Why are Clapper and Alexander still in government?


"Does President Obama understand why what people have learned, thanks to Edward Snowden, about the National Security Agency makes them angry? Maybe not. In a press conference on Friday, Obama said that his Administration would be “forming a high-level group of outside experts to review our entire intelligence and communications technologies …. So I am tasking this independent group to step back and review our capabilities—particularly our surveillance technologies.” One of the tasks of this “outside… independent group” would be to figure out “how we can make sure that there absolutely is no abuse in terms of how these surveillance technologies are used.”
Is lying to Congress and the public about surveillance programs considered an abuse? On Monday, the White House released a memorandum instructing James Clapper, the Director of National Intelligence whose false testimony in a Senate hearing about the programs was exposed by Snowden’s documents, “to establish” that very review group:
Within 60 days of its establishment, the Review Group will brief their interim findings to me through the Director of National Intelligence (DNI), and the Review Group will provide a final report and recommendations to me through the DNI no later than December 15, 2013.

The choice of Clapper came in for some instant mockery. The White House, as has been the case throughout the N.S.A. story, said that the problem was that people had misunderstood. Caitlin Hayden, a National Security Council spokeswoman, said in an e-mail that “the panel members are being selected by the White House, in consultation with the Intelligence Community,” not by Clapper alone, and that he wouldn’t be “directing” them or determining their conclusions. But, administratively, they needed a home, “and the D.N.I.’s office is the right place to provide that,” what with the need for security clearances and all. Bureaucratic tidiness is not what’s called for at the moment, though, especially at the expense of independence, given the depth of people’s doubts about the surveillance programs, and it is not what the President appeared to promise."  New Yorker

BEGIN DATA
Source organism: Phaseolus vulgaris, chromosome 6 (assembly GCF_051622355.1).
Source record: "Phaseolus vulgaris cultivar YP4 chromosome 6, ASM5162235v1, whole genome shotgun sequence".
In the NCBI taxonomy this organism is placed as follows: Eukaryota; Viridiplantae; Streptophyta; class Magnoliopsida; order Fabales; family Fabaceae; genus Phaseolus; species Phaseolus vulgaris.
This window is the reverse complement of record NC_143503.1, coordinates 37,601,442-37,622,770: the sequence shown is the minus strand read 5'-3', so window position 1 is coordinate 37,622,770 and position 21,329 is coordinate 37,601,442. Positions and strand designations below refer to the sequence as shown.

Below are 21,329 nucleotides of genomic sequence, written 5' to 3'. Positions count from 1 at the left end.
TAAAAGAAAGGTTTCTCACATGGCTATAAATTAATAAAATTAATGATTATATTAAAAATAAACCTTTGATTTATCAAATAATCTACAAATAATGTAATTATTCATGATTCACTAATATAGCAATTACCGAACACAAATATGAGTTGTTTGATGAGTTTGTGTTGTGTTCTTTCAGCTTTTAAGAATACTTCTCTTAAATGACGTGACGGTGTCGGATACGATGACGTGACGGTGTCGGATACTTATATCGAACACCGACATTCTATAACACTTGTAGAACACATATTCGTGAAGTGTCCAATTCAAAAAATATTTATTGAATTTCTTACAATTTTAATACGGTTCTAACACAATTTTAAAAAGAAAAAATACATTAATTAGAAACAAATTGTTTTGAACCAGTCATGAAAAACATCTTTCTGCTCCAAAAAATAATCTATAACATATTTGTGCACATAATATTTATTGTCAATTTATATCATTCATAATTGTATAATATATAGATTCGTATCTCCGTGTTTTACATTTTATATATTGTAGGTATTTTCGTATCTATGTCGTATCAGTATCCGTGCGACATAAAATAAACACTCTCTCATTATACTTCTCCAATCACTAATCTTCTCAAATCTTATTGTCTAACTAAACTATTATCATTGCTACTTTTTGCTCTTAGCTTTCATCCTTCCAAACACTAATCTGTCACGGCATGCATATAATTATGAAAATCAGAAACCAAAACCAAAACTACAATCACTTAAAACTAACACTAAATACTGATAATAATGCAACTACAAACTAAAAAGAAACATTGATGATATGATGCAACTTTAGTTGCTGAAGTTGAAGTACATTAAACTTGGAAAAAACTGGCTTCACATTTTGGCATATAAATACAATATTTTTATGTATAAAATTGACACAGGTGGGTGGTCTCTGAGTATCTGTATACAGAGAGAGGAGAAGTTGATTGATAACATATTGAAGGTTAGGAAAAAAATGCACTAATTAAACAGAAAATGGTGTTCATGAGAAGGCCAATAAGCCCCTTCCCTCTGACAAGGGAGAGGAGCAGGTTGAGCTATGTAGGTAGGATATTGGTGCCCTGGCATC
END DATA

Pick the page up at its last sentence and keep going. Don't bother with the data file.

Clapper lied under oath to the senate about the NSA surveillance programs.  Keith Alexander seems to have lied to everyone at every possible opportunity.  Why are these very dispensible men still employed by the US Government.  Occam's Razor suggests that they are not displeasing to Obama.  The behavior of these two "slimies" reminds me of a retired army three star who told me that he could not be expected to tell the truth to Congress because he could not accept being responsible to both the president and Congress.  pl



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18 Responses to Why are Clapper and Alexander still in government?

  1. joe brand says:

    “Obama privately derides controversy over NSA surveillance.”
    Clapper and Alexander are still in government because their boss has no idea they’ve done anything wrong.

  2. walrus says: